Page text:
An intensive approach for course repeating students at a Chilean University

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Improved access to higher education can reduce social and economic inequality only if universities achieve equality in graduation rates of different groups of students. Concerned about first year failures among first-generation students, a university in Chile devised a between-semesters course intended to allow failed students to remain with their entering class. The course had three major elements: compression of a semester’s course work into 2 weeks; use of incentives to motivate students to prepare for classes; and “flipped class” participation. In 2014, this intensive course was offered in the break between the first and second semesters. Some 310 students in Health Sciences who had failed at least one of three required courses were invited to enroll; 140 signed up. At the end of the course, more than 90% of the students taking the intensive course passed the regular final examination they had previously failed and continued with their entering class. With no additional intervention, over the next seven semesters, students who had taken the intensive course performed as well in their courses as those who had not and were less likely to drop out. In 2017, more than 75% were still with their class, compared with 53% of those who had not taken the course.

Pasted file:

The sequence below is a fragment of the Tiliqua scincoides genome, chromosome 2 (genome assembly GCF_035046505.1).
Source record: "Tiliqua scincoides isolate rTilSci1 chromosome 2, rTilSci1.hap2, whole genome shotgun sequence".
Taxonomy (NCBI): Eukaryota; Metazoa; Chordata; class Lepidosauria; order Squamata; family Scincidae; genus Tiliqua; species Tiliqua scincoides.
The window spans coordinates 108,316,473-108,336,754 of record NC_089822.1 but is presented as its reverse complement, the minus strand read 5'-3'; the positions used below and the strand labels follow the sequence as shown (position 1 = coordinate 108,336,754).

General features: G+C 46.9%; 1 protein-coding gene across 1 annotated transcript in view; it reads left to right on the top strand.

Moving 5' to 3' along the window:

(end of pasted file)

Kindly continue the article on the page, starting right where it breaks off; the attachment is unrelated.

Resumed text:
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Correspondence to Noel McGinn.

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McGinn, N., Schiefelbein, E., Froemel, J.E. et al. An intensive approach for course repeating students at a Chilean University. High Educ (2020) doi:10.1007/s10734-019-00460-x

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  • Flipped class
  • Reading before class
  • Intensive instruction
  • Accelerated instruction
  • Retention rate
  • Chile